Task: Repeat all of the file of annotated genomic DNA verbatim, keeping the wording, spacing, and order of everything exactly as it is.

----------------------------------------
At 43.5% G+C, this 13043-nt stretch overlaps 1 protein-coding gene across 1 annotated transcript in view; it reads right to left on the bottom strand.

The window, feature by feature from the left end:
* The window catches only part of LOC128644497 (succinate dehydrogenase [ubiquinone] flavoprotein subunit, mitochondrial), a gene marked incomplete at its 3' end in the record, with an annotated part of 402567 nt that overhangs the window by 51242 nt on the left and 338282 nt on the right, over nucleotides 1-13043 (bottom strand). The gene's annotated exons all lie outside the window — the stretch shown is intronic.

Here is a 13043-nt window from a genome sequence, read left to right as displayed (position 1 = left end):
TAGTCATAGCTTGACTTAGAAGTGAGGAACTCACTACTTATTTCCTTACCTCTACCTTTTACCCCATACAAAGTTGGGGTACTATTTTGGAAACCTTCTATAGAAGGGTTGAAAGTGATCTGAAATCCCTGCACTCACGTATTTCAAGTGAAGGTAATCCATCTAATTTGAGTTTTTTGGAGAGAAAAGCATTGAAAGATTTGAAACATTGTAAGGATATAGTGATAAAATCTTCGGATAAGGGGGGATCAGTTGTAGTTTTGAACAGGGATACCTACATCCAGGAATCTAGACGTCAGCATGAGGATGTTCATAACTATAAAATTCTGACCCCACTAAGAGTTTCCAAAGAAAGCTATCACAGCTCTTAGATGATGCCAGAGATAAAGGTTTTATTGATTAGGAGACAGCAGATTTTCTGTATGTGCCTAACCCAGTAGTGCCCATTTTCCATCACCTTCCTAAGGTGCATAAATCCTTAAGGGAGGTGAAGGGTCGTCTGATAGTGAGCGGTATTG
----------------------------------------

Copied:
At 43.5% G+C, this 13043-nt stretch overlaps 1 protein-coding gene across 1 annotated transcript in view; it reads right to left on the bottom strand.

The window, feature by feature from the left end:
* The window catches only part of LOC128644497 (succinate dehydrogenase [ubiquinone] flavoprotein subunit, mitochondrial), a gene marked incomplete at its 3' end in the record, with an annotated part of 402567 nt that overhangs the window by 51242 nt on the left and 338282 nt on the right, over nucleotides 1-13043 (bottom strand). The gene's annotated exons all lie outside the window — the stretch shown is intronic.

Here is a 13043-nt window from a genome sequence, read left to right as displayed (position 1 = left end):
TAGTCATAGCTTGACTTAGAAGTGAGGAACTCACTACTTATTTCCTTACCTCTACCTTTTACCCCATACAAAGTTGGGGTACTATTTTGGAAACCTTCTATAGAAGGGTTGAAAGTGATCTGAAATCCCTGCACTCACGTATTTCAAGTGAAGGTAATCCATCTAATTTGAGTTTTTTGGAGAGAAAAGCATTGAAAGATTTGAAACATTGTAAGGATATAGTGATAAAATCTTCGGATAAGGGGGGATCAGTTGTAGTTTTGAACAGGGATACCTACATCCAGGAATCTAGACGTCAGCATGAGGATGTTCATAACTATAAAATTCTGACCCCACTAAGAGTTTCCAAAGAAAGCTATCACAGCTCTTAGATGATGCCAGAGATAAAGGTTTTATTGATTAGGAGACAGCAGATTTTCTGTATGTGCCTAACCCAGTAGTGCCCATTTTCCATCACCTTCCTAAGGTGCATAAATCCTTAAGGGAGGTGAAGGGTCGTCTGATAGTGAGCGGTATTG